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Closing The Equity Gap In Higher Education – New Analysis On The Challenges Ahead

07.06.2005


At a time when the Government is aiming to increase the number of students in higher education (HE), a new book offers an analysis of the impact of higher tuition fees for students from low-income families and looks at how HE is organised in terms of progression for students from “alternative” entry routes.



Closing the Equity Gap: the impact of widening participation strategies in the UK and the USA - published by the National Institute of Adult Continuing Education (NIACE) and edited by Geoff Layer, Pro Vice Chancellor at the University of Bradford - focuses on how a more socially inclusive higher education system might be secured. It explores the challenges facing higher education as the student financial support model increasingly relies on higher fees and delayed debt.

The book is a series of papers developed by eminent academics focussing on such issues as the economic impact of tuition fees on access in the USA; the Scottish experience in broadening participation through short-cycle courses; the role of the Further Education college in providing HE in England; how college education and financial support operate in the USA; and the implications that broadening participation has for the learning and teaching strategy of universities.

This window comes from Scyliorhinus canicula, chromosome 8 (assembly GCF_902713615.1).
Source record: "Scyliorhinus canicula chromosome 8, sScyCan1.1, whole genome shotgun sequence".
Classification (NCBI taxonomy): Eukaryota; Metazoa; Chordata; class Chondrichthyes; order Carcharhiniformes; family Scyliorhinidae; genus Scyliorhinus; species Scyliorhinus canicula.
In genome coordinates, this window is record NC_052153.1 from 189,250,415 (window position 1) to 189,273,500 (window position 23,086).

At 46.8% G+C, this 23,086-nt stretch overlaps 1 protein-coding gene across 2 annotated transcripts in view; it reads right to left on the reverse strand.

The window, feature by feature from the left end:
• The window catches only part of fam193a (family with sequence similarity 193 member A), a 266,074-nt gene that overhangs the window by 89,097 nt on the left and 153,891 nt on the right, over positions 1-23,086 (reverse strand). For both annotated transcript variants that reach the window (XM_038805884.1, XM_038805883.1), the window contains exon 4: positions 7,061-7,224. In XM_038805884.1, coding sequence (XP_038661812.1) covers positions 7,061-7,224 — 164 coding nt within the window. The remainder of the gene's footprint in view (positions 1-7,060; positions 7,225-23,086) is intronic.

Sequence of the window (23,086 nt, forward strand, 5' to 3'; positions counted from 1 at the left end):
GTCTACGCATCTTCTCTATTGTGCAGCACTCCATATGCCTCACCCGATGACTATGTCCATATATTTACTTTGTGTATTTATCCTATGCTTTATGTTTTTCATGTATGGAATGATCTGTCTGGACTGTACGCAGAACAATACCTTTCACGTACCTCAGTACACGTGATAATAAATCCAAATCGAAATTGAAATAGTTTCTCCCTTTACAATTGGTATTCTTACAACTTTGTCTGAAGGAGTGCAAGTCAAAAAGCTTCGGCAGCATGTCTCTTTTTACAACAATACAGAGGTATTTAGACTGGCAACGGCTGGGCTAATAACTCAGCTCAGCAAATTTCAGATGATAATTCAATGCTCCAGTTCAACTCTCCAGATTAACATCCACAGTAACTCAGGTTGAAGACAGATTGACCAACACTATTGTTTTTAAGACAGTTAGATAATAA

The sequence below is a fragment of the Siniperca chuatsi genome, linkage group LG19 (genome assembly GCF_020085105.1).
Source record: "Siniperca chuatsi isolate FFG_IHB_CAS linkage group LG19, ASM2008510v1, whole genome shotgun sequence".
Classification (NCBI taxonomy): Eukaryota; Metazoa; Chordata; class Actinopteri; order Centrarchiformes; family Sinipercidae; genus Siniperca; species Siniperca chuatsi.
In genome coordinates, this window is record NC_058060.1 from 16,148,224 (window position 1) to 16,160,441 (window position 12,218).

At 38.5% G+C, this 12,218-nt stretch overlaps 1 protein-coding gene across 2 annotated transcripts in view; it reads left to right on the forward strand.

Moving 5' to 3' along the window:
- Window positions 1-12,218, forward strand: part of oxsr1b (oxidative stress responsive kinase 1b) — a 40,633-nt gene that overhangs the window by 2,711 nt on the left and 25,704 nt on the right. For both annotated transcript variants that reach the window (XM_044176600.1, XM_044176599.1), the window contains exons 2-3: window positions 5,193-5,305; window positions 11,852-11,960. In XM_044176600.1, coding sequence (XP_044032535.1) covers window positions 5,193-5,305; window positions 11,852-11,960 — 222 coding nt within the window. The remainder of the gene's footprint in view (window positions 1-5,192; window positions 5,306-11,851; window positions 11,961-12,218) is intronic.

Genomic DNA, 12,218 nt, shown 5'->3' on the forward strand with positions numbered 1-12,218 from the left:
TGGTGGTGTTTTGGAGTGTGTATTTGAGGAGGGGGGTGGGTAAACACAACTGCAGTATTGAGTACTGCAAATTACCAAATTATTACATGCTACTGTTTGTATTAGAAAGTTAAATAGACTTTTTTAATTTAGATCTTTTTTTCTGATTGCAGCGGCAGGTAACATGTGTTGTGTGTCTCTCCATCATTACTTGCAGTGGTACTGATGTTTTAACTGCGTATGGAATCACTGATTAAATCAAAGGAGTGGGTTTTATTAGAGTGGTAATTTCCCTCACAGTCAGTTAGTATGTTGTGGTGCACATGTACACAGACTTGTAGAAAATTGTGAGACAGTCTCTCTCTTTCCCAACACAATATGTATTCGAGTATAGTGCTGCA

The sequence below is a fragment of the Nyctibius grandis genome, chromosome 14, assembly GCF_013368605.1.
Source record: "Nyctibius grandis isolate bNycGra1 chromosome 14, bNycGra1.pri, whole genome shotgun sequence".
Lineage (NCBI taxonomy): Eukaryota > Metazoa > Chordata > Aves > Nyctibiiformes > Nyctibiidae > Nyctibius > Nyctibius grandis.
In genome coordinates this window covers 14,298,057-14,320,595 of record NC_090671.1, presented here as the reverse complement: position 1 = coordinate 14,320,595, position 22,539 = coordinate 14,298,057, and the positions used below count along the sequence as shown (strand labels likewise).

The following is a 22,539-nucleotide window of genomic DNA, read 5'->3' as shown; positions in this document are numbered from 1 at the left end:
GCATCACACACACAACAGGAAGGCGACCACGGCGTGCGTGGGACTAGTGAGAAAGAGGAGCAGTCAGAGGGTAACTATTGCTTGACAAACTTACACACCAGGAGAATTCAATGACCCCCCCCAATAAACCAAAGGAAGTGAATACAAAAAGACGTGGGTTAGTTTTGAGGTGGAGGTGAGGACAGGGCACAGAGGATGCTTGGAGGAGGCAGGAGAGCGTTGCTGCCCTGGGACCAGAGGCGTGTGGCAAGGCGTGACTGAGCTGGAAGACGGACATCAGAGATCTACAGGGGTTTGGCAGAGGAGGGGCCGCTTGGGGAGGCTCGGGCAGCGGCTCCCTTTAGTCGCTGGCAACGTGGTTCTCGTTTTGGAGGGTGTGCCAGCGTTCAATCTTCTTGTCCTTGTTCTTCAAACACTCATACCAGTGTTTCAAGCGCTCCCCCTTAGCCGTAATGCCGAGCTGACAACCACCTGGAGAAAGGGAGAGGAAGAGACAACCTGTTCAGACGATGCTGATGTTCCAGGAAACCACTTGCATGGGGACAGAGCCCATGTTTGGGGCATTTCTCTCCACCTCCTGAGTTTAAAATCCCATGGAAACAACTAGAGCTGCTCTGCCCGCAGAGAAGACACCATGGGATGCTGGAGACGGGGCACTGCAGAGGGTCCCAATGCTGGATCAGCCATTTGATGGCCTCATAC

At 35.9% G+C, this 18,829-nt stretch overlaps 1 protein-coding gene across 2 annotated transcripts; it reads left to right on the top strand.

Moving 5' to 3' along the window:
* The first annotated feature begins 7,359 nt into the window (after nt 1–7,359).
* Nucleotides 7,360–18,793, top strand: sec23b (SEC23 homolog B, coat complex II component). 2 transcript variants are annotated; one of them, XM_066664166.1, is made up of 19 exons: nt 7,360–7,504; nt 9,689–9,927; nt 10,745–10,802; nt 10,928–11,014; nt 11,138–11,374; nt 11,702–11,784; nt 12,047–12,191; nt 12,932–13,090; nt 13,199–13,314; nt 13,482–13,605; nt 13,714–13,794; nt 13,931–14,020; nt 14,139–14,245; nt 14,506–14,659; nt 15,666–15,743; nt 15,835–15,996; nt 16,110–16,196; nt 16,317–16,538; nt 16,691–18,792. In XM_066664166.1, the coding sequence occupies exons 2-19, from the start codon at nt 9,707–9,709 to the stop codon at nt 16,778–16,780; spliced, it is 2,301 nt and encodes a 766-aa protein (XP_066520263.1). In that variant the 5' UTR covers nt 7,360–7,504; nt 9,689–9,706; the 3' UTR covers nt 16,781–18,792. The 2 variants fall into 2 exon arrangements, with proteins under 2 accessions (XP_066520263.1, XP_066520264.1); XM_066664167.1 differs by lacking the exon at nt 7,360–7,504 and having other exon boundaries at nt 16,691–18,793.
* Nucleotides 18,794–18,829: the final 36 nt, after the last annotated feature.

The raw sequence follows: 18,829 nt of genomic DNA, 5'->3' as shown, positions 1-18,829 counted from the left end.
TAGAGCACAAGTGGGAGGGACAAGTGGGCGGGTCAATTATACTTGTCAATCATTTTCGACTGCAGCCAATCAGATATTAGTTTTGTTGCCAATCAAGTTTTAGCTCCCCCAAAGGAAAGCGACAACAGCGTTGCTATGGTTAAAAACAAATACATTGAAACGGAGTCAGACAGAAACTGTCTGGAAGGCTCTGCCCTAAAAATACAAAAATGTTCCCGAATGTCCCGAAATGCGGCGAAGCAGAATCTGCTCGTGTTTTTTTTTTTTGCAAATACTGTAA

Geoff Layer said, “Closing the Equity Gap provides a radical new look at the issues facing higher education in the UK and the USA. As both countries seek to widen participation so that those from low-income groups can benefit from higher education, they are faced with the dilemma of finance – becoming increasingly reliant on higher fees and delayed debt - and securing change within universities and colleges. The analysis - from some of the key policy makers in UK and USA higher education sectors - shows the progress made, reflects on the problems raised and focuses on the need to shift the paradigm from thinking merely about participation in higher education to focussing on the success of that participation.”

He ended, “If the student community is changing, and we have moved from an elite system of higher education where only a few participate, to a universal system where everyone is expected to be able to access HE, the key question is to what extent does higher education have to change its approach.”

Emma Banks | alfa
Further information:
http://www.bradford.ac.uk

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